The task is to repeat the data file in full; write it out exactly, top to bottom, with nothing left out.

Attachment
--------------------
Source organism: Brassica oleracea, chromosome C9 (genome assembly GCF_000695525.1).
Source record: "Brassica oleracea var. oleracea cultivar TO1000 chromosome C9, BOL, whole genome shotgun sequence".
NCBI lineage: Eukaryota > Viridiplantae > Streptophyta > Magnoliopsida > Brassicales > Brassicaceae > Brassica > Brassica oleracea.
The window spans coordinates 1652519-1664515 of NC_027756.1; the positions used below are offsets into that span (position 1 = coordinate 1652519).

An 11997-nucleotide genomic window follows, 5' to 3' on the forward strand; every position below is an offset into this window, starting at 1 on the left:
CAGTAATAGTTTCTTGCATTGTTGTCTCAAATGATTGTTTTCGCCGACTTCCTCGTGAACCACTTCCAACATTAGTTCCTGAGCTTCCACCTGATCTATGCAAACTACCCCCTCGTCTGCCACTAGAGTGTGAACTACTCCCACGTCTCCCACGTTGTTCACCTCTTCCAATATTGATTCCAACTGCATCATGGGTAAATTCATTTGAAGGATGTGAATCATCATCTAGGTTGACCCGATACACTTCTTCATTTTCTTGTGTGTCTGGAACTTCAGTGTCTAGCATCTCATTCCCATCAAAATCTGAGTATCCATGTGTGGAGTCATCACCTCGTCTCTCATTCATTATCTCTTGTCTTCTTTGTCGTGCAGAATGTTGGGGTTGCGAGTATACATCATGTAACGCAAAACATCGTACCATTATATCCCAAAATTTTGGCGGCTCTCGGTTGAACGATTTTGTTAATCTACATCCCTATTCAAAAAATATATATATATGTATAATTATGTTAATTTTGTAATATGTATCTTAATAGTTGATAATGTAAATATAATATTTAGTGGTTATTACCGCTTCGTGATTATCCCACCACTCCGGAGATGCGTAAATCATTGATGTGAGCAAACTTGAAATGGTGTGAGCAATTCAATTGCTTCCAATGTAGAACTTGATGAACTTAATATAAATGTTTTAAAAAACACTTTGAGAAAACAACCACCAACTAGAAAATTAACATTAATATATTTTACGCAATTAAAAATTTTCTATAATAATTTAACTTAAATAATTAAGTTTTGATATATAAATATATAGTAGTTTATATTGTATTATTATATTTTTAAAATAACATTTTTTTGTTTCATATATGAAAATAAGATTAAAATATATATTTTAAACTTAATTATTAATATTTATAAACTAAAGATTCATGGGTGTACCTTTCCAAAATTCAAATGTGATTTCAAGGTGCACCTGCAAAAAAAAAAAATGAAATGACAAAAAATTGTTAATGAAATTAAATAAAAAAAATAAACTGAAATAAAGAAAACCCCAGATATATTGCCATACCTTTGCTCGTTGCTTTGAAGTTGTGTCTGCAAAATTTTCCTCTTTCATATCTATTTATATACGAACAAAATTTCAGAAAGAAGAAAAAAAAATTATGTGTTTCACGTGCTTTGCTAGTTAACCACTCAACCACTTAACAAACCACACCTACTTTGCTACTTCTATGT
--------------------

Source organism: Brassica oleracea, chromosome C9 (genome assembly GCF_000695525.1).
Source record: "Brassica oleracea var. oleracea cultivar TO1000 chromosome C9, BOL, whole genome shotgun sequence".
NCBI lineage: Eukaryota > Viridiplantae > Streptophyta > Magnoliopsida > Brassicales > Brassicaceae > Brassica > Brassica oleracea.
The window spans coordinates 1652519-1664515 of NC_027756.1; the positions used below are offsets into that span (position 1 = coordinate 1652519).

An 11997-nucleotide genomic window follows, 5' to 3' on the forward strand; every position below is an offset into this window, starting at 1 on the left:
CAGTAATAGTTTCTTGCATTGTTGTCTCAAATGATTGTTTTCGCCGACTTCCTCGTGAACCACTTCCAACATTAGTTCCTGAGCTTCCACCTGATCTATGCAAACTACCCCCTCGTCTGCCACTAGAGTGTGAACTACTCCCACGTCTCCCACGTTGTTCACCTCTTCCAATATTGATTCCAACTGCATCATGGGTAAATTCATTTGAAGGATGTGAATCATCATCTAGGTTGACCCGATACACTTCTTCATTTTCTTGTGTGTCTGGAACTTCAGTGTCTAGCATCTCATTCCCATCAAAATCTGAGTATCCATGTGTGGAGTCATCACCTCGTCTCTCATTCATTATCTCTTGTCTTCTTTGTCGTGCAGAATGTTGGGGTTGCGAGTATACATCATGTAACGCAAAACATCGTACCATTATATCCCAAAATTTTGGCGGCTCTCGGTTGAACGATTTTGTTAATCTACATCCCTATTCAAAAAATATATATATATGTATAATTATGTTAATTTTGTAATATGTATCTTAATAGTTGATAATGTAAATATAATATTTAGTGGTTATTACCGCTTCGTGATTATCCCACCACTCCGGAGATGCGTAAATCATTGATGTGAGCAAACTTGAAATGGTGTGAGCAATTCAATTGCTTCCAATGTAGAACTTGATGAACTTAATATAAATGTTTTAAAAAACACTTTGAGAAAACAACCACCAACTAGAAAATTAACATTAATATATTTTACGCAATTAAAAATTTTCTATAATAATTTAACTTAAATAATTAAGTTTTGATATATAAATATATAGTAGTTTATATTGTATTATTATATTTTTAAAATAACATTTTTTTGTTTCATATATGAAAATAAGATTAAAATATATATTTTAAACTTAATTATTAATATTTATAAACTAAAGATTCATGGGTGTACCTTTCCAAAATTCAAATGTGATTTCAAGGTGCACCTGCAAAAAAAAAAAATGAAATGACAAAAAATTGTTAATGAAATTAAATAAAAAAAATAAACTGAAATAAAGAAAACCCCAGATATATTGCCATACCTTTGCTCGTTGCTTTGAAGTTGTGTCTGCAAAATTTTCCTCTTTCATATCTATTTATATACGAACAAAATTTCAGAAAGAAGAAAAAAAAATTATGTGTTTCACGTGCTTTGCTAGTTAACCACTCAACCACTTAACAAACCACACCTACTTTGCTACTTCTATGT